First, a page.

When Tusker Trail considered the best place to host their promotion, they determined that the more places they could place the promotion the wider an audience they could reach.

Using ShortStack’s publishing features Tusker Trail was able to place their Campaign on their Facebook Page and embed it on their website, essentially doubling the reach of the Campaign.

“If you only put your promotion on Facebook you’re not reaching all of the people that are coming to your website,” said Regos. “If someone is looking to book a trip with Tusker Trail and they go to the website they can see the potential to win a free trip, so why not give them that opportunity?”

The takeaway: Make it easy for visitors to find and enter your promotion from multiple channels.

Step #3: Pick a Promotion Strategy

The most important step in executing a Campaign is promoting it. The “build it and they will come” theory does not work for most marketing campaigns.

Tusker Trail drove all of their Facebook-generated traffic to their Facebook app. This included organic reach from status updates and a small investment in sponsored posts and Facebook ads. It’s smart to only send Facebook fans and users to the Facebook hosted Campaign so that entrants are not limited by whether or not they have a Facebook profile.  All other online followers should be directed to a website or landing page to ensure a user-friendly experience.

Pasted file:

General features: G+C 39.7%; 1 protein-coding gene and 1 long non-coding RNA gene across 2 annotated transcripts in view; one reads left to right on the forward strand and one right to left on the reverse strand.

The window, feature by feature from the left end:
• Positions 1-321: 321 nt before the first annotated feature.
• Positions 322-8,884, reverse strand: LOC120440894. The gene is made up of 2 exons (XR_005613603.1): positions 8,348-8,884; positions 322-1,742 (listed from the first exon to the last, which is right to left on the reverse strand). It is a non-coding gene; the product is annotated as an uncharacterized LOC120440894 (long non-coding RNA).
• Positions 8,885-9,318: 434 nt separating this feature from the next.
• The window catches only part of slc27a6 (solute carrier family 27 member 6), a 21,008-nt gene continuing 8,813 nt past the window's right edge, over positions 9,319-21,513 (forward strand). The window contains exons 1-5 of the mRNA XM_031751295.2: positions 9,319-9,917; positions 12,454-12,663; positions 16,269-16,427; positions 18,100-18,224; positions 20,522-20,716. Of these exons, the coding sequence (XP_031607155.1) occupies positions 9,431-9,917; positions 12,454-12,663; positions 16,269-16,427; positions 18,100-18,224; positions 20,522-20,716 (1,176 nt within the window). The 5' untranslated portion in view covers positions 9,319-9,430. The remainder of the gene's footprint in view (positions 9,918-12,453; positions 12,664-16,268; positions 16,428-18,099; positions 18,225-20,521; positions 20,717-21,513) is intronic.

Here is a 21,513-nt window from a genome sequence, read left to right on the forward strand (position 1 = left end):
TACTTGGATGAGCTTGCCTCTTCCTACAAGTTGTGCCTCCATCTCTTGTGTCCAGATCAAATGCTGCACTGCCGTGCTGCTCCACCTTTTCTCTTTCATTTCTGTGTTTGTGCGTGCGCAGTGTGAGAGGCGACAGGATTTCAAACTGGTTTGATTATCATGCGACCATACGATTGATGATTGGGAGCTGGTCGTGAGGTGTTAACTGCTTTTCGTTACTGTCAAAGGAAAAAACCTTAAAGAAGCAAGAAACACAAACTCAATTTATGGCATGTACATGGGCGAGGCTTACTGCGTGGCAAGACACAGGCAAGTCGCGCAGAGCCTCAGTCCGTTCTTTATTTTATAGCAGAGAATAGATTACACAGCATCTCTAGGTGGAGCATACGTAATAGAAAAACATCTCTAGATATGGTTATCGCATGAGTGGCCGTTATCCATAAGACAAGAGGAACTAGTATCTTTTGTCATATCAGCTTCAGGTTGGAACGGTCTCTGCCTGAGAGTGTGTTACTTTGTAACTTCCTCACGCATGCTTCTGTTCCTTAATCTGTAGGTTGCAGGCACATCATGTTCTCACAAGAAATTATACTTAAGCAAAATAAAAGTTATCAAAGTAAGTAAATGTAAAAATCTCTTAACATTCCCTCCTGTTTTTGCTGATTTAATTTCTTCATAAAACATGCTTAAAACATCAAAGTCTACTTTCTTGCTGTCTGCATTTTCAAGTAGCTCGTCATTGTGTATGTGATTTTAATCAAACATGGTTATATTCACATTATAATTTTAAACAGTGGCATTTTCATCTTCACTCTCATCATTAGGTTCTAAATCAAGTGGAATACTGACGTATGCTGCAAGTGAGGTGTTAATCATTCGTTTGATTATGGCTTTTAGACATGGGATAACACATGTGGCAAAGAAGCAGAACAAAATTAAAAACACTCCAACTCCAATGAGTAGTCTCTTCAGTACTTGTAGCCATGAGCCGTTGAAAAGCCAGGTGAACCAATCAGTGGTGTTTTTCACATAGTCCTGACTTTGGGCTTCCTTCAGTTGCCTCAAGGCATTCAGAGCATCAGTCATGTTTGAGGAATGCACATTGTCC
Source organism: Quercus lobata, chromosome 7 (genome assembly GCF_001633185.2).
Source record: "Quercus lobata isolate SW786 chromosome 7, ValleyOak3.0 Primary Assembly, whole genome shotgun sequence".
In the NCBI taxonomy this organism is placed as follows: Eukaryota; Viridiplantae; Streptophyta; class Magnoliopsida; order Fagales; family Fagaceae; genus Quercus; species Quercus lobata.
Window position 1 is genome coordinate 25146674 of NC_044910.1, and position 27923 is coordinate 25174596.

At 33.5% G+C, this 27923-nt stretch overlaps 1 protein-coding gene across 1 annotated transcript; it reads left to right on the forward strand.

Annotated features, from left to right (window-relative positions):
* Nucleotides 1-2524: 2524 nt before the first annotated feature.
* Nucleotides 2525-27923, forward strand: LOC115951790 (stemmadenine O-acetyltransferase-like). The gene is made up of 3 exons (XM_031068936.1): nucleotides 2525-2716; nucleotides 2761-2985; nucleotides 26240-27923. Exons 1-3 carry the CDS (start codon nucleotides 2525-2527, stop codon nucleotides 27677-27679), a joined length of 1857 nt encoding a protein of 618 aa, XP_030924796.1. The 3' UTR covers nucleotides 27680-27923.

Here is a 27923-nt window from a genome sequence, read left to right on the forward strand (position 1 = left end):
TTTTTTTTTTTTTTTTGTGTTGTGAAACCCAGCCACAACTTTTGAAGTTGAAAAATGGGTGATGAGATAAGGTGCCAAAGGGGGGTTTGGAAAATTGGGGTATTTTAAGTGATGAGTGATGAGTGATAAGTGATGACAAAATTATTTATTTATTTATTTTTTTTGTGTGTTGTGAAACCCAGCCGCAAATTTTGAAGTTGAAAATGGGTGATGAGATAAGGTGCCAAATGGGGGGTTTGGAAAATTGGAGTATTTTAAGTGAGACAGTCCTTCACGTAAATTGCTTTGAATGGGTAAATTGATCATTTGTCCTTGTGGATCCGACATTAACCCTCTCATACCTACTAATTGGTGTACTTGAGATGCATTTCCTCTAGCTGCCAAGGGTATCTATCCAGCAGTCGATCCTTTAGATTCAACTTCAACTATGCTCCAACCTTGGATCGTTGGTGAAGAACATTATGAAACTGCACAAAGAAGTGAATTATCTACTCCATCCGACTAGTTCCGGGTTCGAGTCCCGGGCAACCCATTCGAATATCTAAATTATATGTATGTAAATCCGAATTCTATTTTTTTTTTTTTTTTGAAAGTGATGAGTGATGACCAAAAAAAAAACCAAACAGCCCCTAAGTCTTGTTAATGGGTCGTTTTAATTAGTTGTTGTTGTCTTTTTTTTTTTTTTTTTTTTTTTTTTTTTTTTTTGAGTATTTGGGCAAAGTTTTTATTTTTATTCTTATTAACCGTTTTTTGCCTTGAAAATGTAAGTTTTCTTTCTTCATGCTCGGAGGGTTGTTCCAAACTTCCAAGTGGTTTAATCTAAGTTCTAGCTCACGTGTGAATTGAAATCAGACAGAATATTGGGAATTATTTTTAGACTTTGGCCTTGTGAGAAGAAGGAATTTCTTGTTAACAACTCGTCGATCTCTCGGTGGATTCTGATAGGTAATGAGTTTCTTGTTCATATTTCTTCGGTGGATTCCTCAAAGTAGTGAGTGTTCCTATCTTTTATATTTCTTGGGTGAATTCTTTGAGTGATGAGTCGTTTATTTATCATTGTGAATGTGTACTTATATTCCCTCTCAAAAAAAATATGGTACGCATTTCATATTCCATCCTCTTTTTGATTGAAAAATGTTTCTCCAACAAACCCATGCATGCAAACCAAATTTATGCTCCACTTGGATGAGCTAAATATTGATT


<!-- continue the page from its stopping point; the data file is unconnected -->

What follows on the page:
Tusker Trail Facebook Sponsored Post


To drive traffic to Campaign Tusker Trail embedded on their website, Tusker Trail purchased banner and display ads using a Google AdWords campaign. These ads led visitors to the homepage of their website where they could access the Campaign.


Tusker Trail Ad


To further their promotions and ensure they reached their entire online audience, Tusker Trail posted about their promotion on their blog, sent an email newsletter to past customers in their email database and posted on Twitter and Google+, directing users on those platforms to Tusker.com.

Finally, Tusker Trail implemented a public relations strategy that included reaching out to industry and local media.

The takeaway: Have a well-rounded promotion strategy that places your campaign in the eyes of as many people as possible.

Step #4: Collect the Results